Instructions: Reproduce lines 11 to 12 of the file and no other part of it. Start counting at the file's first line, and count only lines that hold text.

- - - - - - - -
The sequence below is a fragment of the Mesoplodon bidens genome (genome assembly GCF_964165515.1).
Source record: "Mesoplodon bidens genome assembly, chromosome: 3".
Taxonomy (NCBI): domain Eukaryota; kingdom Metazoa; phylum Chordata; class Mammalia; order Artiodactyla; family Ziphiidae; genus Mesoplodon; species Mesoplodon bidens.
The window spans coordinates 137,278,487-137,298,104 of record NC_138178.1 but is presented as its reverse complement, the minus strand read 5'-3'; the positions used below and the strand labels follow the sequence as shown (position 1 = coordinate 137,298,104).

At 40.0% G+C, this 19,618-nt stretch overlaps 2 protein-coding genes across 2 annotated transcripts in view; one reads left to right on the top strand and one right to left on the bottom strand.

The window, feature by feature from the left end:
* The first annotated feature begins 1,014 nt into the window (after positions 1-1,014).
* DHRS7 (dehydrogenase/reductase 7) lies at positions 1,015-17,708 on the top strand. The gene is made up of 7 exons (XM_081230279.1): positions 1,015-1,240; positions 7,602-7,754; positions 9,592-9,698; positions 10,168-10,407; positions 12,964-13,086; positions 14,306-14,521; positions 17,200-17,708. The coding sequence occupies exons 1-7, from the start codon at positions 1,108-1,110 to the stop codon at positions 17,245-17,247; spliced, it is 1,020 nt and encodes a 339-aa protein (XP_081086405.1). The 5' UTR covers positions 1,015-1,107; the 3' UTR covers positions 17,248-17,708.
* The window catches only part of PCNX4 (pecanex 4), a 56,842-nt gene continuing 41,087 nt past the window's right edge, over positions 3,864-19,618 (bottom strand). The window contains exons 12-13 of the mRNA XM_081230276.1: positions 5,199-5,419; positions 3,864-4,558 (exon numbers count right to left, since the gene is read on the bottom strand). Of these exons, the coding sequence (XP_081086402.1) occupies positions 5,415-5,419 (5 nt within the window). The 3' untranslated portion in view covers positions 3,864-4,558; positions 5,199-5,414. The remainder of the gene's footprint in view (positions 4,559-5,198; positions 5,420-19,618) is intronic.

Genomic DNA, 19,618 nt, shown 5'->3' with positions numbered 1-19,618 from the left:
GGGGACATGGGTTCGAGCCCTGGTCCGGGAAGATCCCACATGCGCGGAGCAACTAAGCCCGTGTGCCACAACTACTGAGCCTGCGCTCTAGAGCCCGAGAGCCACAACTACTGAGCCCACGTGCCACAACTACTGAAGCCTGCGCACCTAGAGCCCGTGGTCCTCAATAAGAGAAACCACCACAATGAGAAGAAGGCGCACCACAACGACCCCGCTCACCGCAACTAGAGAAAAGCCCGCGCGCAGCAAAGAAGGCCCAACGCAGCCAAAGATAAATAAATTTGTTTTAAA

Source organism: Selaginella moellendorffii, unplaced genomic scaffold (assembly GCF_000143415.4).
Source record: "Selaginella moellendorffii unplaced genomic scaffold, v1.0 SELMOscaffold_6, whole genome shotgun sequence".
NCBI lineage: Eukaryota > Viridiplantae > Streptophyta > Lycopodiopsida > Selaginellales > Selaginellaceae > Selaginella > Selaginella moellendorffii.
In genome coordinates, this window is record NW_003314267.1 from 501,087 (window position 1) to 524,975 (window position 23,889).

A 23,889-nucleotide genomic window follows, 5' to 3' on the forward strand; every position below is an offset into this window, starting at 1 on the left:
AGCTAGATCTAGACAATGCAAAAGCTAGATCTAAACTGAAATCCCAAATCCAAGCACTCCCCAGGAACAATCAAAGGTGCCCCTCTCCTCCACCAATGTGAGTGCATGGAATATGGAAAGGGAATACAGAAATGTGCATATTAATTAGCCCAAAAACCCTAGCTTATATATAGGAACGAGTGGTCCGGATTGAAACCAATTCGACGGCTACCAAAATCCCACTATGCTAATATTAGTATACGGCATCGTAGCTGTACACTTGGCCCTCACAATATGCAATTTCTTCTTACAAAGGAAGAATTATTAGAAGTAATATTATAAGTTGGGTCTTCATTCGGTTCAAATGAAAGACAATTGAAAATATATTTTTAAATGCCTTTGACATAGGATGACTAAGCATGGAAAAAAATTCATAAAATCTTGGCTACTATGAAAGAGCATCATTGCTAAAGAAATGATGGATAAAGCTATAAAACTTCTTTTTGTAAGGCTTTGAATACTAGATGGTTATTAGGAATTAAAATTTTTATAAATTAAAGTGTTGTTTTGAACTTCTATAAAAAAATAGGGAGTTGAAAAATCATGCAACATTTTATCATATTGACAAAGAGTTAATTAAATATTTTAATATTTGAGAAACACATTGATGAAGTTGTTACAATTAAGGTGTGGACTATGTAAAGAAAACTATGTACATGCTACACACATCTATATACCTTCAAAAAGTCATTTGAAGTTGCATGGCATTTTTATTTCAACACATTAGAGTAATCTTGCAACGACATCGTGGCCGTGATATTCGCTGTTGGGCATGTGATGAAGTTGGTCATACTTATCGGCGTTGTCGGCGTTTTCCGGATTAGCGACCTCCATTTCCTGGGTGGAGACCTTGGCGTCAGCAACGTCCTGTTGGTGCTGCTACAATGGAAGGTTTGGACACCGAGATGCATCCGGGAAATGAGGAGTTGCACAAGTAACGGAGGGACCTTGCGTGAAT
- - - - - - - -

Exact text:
GGGGACATGGGTTCGAGCCCTGGTCCGGGAAGATCCCACATGCGCGGAGCAACTAAGCCCGTGTGCCACAACTACTGAGCCTGCGCTCTAGAGCCCGAGAGCCACAACTACTGAGCCCACGTGCCACAACTACTGAAGCCTGCGCACCTAGAGCCCGTGGTCCTCAATAAGAGAAACCACCACAATGAGAAGAAGGCGCACCACAACGACCCCGCTCACCGCAACTAGAGAAAAGCCCGCGCGCAGCAAAGAAGGCCCAACGCAGCCAAAGATAAATAAATTTGTTTTAAA

Source organism: Selaginella moellendorffii, unplaced genomic scaffold (assembly GCF_000143415.4).